Dr. Becker's Comments:
Do you love flowers and greenery and keep a lot of plants in and around your home that your dog or cat can nibble?
If so, you’ll want to pay particular attention to the following list of plants that can be quite toxic to the four-legged members of your family.
Lilies are particularly toxic for cats. The poisonous part of the plant hasn’t yet been identified, so your best bet is to simply avoid lilies around your home if you also have a pet, especially a cat. Exposure to just a tiny amount of the toxin in a lily plant can cause severe or even fatal kidney disease.
If your dog or cat ingests any portion of a cannabis plant, the result can be depression of the central nervous system, loss of coordination, vomiting, lethargy, increased heart rate, seizures, and coma. Marijuana, while still illegal across most of the U.S., has been approved for medicinal use and cultivation in certain states. It’s important for any pet owner who is also growing marijuana in or around their home to take precautions to keep companion animals away from those plants.
This variety of palm tree is dangerous for both dogs and cats. All parts of the sago are toxic, but especially the “nuts” or seeds. Just a seed or two can make your pet desperately ill with drooling, vomiting, lethargy, seizures and acute liver failure.
The entire tulip plant is toxic to your pet, but the bulbs are more poisonous than the leaves or stems. Tulip bulbs can cause serious gastrointestinal irritation, drooling, loss of appetite, depression of the central nervous system, convulsions and cardiac abnormalities.
Azaleas and Rhododendrons
Species of these plants contain grayanotoxin, a compound that will cause your dog or cat gastrointestinal symptoms including bloating, diarrhea and vomiting. Ultimately, ingestion of azaleas or rhododendrons can result in coma, cardiovascular collapse and death.
All varieties of the oleander plant are poisonous for both dogs and cats. This plant contains cardiac glycosides which can cause sudden death from heart failure.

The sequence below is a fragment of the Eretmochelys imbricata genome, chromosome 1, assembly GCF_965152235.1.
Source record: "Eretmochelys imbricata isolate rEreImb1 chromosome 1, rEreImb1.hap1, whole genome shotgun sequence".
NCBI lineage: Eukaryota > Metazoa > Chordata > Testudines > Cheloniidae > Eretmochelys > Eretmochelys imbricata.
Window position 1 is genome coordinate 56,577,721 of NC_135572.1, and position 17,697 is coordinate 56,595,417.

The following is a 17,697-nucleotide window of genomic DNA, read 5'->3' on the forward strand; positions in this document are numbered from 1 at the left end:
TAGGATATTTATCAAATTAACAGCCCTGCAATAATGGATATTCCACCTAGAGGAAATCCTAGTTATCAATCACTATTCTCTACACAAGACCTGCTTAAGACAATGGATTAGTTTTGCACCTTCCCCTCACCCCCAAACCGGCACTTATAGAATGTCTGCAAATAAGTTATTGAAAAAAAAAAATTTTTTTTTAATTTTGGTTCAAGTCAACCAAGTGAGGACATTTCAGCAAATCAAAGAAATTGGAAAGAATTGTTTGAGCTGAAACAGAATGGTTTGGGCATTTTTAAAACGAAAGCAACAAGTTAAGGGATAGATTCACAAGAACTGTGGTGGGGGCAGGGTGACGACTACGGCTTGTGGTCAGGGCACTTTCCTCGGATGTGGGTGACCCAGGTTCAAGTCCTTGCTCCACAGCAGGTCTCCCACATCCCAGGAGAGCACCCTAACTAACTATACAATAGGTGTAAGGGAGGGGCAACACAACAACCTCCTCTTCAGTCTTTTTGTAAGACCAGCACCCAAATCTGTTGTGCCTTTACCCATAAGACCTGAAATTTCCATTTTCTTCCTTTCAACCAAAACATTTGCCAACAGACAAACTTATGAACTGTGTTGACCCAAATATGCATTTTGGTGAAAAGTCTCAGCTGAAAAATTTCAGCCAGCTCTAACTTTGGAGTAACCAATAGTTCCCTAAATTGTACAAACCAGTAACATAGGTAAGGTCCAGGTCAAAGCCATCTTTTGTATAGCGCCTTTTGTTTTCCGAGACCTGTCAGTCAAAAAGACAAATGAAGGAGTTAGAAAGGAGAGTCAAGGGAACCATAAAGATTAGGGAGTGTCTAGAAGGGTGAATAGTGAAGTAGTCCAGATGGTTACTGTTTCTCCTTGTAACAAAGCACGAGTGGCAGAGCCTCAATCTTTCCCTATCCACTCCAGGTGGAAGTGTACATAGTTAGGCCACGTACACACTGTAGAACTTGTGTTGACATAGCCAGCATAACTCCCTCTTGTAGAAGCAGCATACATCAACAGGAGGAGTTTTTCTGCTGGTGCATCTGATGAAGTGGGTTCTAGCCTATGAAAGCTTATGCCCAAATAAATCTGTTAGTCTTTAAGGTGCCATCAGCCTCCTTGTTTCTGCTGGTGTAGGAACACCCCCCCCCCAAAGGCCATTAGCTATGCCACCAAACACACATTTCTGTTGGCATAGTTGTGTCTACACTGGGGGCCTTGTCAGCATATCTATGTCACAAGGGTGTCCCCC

Castor Bean Plants
The castor bean plant is deadly to both dogs and cats. The beans of this plant contain a toxin called ricin. Ricin can bring on abdominal pain and bloating, and swelling of the mouth and any other part of the gastrointestinal tract the bean oil comes in contact with. More serious poisoning can cause twitching, seizures, musculoskeletal convulsions, coma and death.
Cyclamen is a common house plant with roots that are toxic to dogs and cats. The most common symptom from ingestion of cyclamen is gastrointestinal irritation resulting in severe vomiting.
The cilantro plant can cause gastrointestinal irritation and cardiac arrhythmia in your pet.
The yew plant and in fact, all species of the taxus or yew family of plants can cause serious problems for both dogs and cats.
Symptoms of poisoning from the amaryllis, also known as the Easter plant, are vomiting, lethargy and depression.
The autumn crocus, a plant commonly found in gardens and yards, can irritate your pet’s mouth and cause diarrhea and bloody vomiting.
All species of the ivy family contain a toxin called triterpenoids. This substance can cause your pet gastrointestinal irritation which results in abdominal pain, vomiting and diarrhea.
Peace Lilies and Schefflera
Both these plants contain calcium oxalates can cause severe irritation to your pet’s mouth, esophagus and stomach. Signs your dog or cat has ingested either of these plants are vomiting and diarrhea, drooling and difficulty swallowing.
Another very common houseplant is the pothos plant. Both dogs and cats are sensitive to the pothos, which can cause soft tissue irritation in your pet’s mouth resulting in swelling of the tongue and sometimes bleeding of the mucus membranes. If your pet chews on a pothos leaf, he may also have difficulty swallowing.
Learn More about How to Keep Your Pets Safe
There’s a wonderful online resource provided by the ASPCA where you can reference a very comprehensive list of which plants are poisonous to your beloved companion animals and which are safe to have around your home and yard.
The list includes a photo of each plant and can be sorted by toxic and non-toxic categories as well as by type of pet.
If you suspect your dog or cat has ingested a poison and you have questions or need guidance, you can call the ASPCA’s Poison Control Center hotline at 1-888-426-4435. The hotline is answered 24 hours a day, 365 days a year.